How to Forgive

How to Forgive

Forgiving is one of the most challenging things we do as humans.

Do These Sound Familiar?

  • That person just doesn’t deserve it.
  • They’ve hurt me too badly.
  • I have every right to be angry.
  • I can’t forgive myself for what I’ve done in the past.
  • I’m too far-gone.

Why Should I Forgive?

The willingness to forgive is a spiritual leap of faith.  When I feel offended and/or have been abused, wronged, misunderstood, labeled, judged, falsely accused, gossiped about, etc., it takes a strong and mature Soul to forgive.  But remember, forgiveness is for me!  The purpose of forgiveness is to get the toxins and hatred out of my Soul so I can be free of the shame, anger and resentments I feel so entitled to carry around.  It is erroneous to believe that if I stay angry and resentful, I will protect myself from ever having “them” hurt me again.  That is a lie.

The Truth is, by carrying shame, anger and resentment with me, I make myself more vulnerable to additional pain and hurt entering into my system and accosting me.  I need to let go of the illusion that “they” have hurt me.  Remember: they have no capacity to access me (the Soul); they only have power and influence to affect my body, my environment, my circumstances, etc.  I must learn to let go and surrender the emotional reaction I have to the illusion of what someone has done to me.  That is what true and complete forgiveness is about.

There is a specific process of forgiveness.  If you will follow this process wholeheartedly, you will experience the freedom and release from shame, anger and resentment that comes with true and complete forgiveness.

(Click on image for full size)

The Process of Forgiveness (Infographic)(Click on image for full size)

The Process of Forgiveness

  1. Pray for the people who you feel have wronged and hurt you:  I need to relinquish or revoke the claim that “they have/had the power to hurt me,” so that I can disconnect from the illusion that they have.
  2. Forgive yourself:  We violate ourselves constantly, and we need to have empathy to forgive ourselves.  When we are willing to forgive ourselves, we make it easier to offer forgiveness to others.
  3. Recognize your anger & resentments with the issue and articulate them:  You need to “call yourself out,” be responsible for yourself, and choose to enter the repentance process.  Be willing to be direct and clear about anything you have done or said that you need to make “right” with yourself and others.
  4. Recognize your hurt, fear, sadness and so forth:  Feeling the intense emotions of anger, fear, etc. precludes me from being humble.  I say to myself, “They made me angry and so I get to feel this way.”  Okay, you do feel these emotions, and the problem is, you will not be able to forgive either yourself or others until you are willing to transcend the shame, anger, resentment, fear, etc. and become humble.  Go to someone you trust and feel safe with, and let them validate your feelings and recognize that you have experienced pain and hurt, and then humble yourself and forgive.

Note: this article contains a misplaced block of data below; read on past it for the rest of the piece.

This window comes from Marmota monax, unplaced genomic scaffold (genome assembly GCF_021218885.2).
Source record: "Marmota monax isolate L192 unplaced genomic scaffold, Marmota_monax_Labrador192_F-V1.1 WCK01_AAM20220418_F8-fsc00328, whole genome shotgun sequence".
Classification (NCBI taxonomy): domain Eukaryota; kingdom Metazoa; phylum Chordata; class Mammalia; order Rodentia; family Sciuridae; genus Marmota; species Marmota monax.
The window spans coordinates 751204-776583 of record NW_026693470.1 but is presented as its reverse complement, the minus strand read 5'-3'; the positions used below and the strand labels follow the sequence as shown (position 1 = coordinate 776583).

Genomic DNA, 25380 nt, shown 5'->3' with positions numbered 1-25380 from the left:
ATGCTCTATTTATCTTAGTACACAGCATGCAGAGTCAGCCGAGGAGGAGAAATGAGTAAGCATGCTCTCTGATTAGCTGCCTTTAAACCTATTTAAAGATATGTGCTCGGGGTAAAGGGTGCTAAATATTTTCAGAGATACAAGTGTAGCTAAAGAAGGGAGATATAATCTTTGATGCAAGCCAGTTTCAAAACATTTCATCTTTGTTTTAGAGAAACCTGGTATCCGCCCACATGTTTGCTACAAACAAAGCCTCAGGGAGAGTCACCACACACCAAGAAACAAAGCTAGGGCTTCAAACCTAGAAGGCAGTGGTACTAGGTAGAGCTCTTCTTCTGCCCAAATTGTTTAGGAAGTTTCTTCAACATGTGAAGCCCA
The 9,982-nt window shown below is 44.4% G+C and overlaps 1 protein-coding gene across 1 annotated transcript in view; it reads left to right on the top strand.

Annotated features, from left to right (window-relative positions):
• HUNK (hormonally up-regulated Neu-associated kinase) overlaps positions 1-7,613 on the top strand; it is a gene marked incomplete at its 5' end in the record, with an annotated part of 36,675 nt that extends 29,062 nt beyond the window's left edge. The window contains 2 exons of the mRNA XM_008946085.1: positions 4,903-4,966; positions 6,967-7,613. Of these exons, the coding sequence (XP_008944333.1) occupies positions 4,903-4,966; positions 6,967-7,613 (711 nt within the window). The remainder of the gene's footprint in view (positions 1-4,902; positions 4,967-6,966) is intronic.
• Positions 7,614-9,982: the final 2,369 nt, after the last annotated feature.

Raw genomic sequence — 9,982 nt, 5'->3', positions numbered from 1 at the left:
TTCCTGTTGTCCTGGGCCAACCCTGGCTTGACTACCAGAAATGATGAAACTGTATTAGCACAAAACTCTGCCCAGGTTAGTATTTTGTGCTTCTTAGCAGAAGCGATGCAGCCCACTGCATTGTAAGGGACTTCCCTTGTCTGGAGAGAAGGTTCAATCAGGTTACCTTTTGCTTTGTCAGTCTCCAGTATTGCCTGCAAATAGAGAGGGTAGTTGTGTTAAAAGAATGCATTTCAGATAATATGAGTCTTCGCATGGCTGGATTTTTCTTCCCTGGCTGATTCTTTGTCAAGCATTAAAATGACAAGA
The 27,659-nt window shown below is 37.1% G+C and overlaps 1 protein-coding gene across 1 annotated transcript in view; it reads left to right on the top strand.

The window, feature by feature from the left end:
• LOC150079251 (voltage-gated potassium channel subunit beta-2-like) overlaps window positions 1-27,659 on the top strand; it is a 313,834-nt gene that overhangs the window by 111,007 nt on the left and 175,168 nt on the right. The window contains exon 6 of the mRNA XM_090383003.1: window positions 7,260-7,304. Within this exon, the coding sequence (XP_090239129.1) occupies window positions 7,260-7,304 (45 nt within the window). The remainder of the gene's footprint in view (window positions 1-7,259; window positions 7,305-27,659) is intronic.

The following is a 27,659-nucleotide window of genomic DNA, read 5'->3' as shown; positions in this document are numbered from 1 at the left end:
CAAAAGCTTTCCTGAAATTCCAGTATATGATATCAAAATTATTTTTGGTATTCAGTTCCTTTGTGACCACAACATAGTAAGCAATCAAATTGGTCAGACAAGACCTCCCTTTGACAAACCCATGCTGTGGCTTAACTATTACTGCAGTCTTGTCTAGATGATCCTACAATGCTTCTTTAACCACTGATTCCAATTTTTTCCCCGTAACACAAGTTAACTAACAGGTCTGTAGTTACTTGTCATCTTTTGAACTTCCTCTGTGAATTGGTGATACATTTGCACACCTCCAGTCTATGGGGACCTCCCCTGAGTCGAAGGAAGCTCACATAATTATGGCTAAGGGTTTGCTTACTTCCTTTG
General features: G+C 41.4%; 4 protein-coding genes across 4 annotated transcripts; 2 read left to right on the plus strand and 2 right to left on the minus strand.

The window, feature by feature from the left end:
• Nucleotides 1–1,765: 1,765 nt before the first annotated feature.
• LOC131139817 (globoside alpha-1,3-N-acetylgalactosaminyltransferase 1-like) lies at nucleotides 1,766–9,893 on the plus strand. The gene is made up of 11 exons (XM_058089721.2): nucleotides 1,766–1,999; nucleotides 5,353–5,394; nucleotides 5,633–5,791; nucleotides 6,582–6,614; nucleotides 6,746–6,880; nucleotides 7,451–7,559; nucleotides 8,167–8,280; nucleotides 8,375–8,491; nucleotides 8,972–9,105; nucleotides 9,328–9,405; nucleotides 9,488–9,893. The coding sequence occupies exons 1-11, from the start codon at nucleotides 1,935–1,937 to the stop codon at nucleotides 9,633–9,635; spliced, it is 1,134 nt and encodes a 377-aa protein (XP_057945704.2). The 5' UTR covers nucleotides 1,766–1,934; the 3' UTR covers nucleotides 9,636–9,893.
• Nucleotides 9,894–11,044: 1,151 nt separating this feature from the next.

5. Recognize your shame—it is separate from guilt:  Shame is about a state of “being,” and guilt is about a state of “doing.”  If you hold onto your shame, you will not be able to engage in an act of forgiveness towards yourself or others.  (For additional information, see the “Shame vs. Guilt” and “Faulty Core Beliefs” videos and workbooks).
  6. Recognize how much time & energy you are using to keep the issue(s) alive:  We expend an enormous amount of time, energy and concentration—more than we usually recognize—to “hold” issues we are unwilling to release, surrender, repent/forgive and let go of.  Think about a time when you felt at peace and completely comfortable inside your own skin.  Compare that to how you feel currently.  Are you at rest internally?  If not, what needs to be settled?  Do you need to repent of something or to someone?  Do you need to offer forgiveness that you’ve been refusing?  Identify what needs to take place—repentance and/or forgiveness—and engage them and then let go and surrender.
  7. Discover how the issue(s) have impacted your other relationships:  Go to your other relationships and ask them how “this situation” has impacted and/or is impacting them.
  8. Have hope that you can move through the issue:  Your progress is independent of anybody else’s reactions.  Identify a motivation, such as remorse, to move through the forgiveness process and don’t have any expectations that your forgiveness will be accepted.  It is not for them—it is for you!
  9. Think about people you have injured, and have empathy for them—recognize how much you want them to offer forgiveness to you:  Let go of the expectations that they will humble themselves and extend forgiveness/repentance to you.  This is their journey and they will do it in their own timeframe.
  10. List what you feel you need from the other person, to forgive them:  Share it with another person & then let go of the expectation to have it.  Don’t get stuck in the expectation of what you need them (or anyone else) to do in order for you to move on.

 The Power of Choice

Go forward with faith that you can forgive yourself and others.  Choose to believe that you can be forgiven.  You have complete choice regarding who you become, how much serenity is in your Soul, and how you will approach your relationships.  You are in the driver’s seat.  Nobody else gets to control you.  Make the choice to forgive.  Get support from others who can validate you and be emotionally safe for you.  Forgiveness will heal you, regardless of what the other person chooses.  Forgive and be free.

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